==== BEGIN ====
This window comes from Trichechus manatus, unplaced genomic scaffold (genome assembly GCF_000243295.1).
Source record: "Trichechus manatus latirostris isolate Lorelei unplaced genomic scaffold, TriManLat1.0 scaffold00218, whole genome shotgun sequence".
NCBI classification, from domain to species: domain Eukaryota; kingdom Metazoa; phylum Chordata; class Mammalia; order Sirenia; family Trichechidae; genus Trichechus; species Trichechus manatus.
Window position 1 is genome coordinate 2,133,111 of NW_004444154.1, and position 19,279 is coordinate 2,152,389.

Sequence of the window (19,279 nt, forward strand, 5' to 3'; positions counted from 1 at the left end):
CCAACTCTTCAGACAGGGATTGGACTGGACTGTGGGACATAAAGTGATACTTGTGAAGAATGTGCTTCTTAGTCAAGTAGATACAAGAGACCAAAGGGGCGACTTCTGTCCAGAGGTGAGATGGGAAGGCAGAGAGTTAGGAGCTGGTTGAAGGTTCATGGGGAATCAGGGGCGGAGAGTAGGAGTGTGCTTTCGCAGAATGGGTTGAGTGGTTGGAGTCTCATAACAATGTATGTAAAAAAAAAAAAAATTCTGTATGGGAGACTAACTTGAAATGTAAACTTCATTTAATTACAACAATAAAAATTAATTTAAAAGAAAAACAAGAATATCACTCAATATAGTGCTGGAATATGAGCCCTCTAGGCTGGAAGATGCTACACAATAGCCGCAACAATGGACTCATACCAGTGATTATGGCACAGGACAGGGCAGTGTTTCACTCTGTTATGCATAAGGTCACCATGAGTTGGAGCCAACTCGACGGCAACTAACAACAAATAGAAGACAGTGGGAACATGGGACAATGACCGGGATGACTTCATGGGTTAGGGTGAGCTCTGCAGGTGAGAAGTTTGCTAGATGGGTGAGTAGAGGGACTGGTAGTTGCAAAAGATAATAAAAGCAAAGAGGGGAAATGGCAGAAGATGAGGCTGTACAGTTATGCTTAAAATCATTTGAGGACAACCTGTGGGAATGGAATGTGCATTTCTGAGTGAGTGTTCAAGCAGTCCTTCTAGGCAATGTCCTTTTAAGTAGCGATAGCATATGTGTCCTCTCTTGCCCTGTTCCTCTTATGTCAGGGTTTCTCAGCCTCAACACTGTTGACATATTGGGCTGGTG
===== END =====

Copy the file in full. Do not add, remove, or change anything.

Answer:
This window comes from Trichechus manatus, unplaced genomic scaffold (genome assembly GCF_000243295.1).
Source record: "Trichechus manatus latirostris isolate Lorelei unplaced genomic scaffold, TriManLat1.0 scaffold00218, whole genome shotgun sequence".
NCBI classification, from domain to species: domain Eukaryota; kingdom Metazoa; phylum Chordata; class Mammalia; order Sirenia; family Trichechidae; genus Trichechus; species Trichechus manatus.
Window position 1 is genome coordinate 2,133,111 of NW_004444154.1, and position 19,279 is coordinate 2,152,389.

Sequence of the window (19,279 nt, forward strand, 5' to 3'; positions counted from 1 at the left end):
CCAACTCTTCAGACAGGGATTGGACTGGACTGTGGGACATAAAGTGATACTTGTGAAGAATGTGCTTCTTAGTCAAGTAGATACAAGAGACCAAAGGGGCGACTTCTGTCCAGAGGTGAGATGGGAAGGCAGAGAGTTAGGAGCTGGTTGAAGGTTCATGGGGAATCAGGGGCGGAGAGTAGGAGTGTGCTTTCGCAGAATGGGTTGAGTGGTTGGAGTCTCATAACAATGTATGTAAAAAAAAAAAAAATTCTGTATGGGAGACTAACTTGAAATGTAAACTTCATTTAATTACAACAATAAAAATTAATTTAAAAGAAAAACAAGAATATCACTCAATATAGTGCTGGAATATGAGCCCTCTAGGCTGGAAGATGCTACACAATAGCCGCAACAATGGACTCATACCAGTGATTATGGCACAGGACAGGGCAGTGTTTCACTCTGTTATGCATAAGGTCACCATGAGTTGGAGCCAACTCGACGGCAACTAACAACAAATAGAAGACAGTGGGAACATGGGACAATGACCGGGATGACTTCATGGGTTAGGGTGAGCTCTGCAGGTGAGAAGTTTGCTAGATGGGTGAGTAGAGGGACTGGTAGTTGCAAAAGATAATAAAAGCAAAGAGGGGAAATGGCAGAAGATGAGGCTGTACAGTTATGCTTAAAATCATTTGAGGACAACCTGTGGGAATGGAATGTGCATTTCTGAGTGAGTGTTCAAGCAGTCCTTCTAGGCAATGTCCTTTTAAGTAGCGATAGCATATGTGTCCTCTCTTGCCCTGTTCCTCTTATGTCAGGGTTTCTCAGCCTCAACACTGTTGACATATTGGGCTGGTG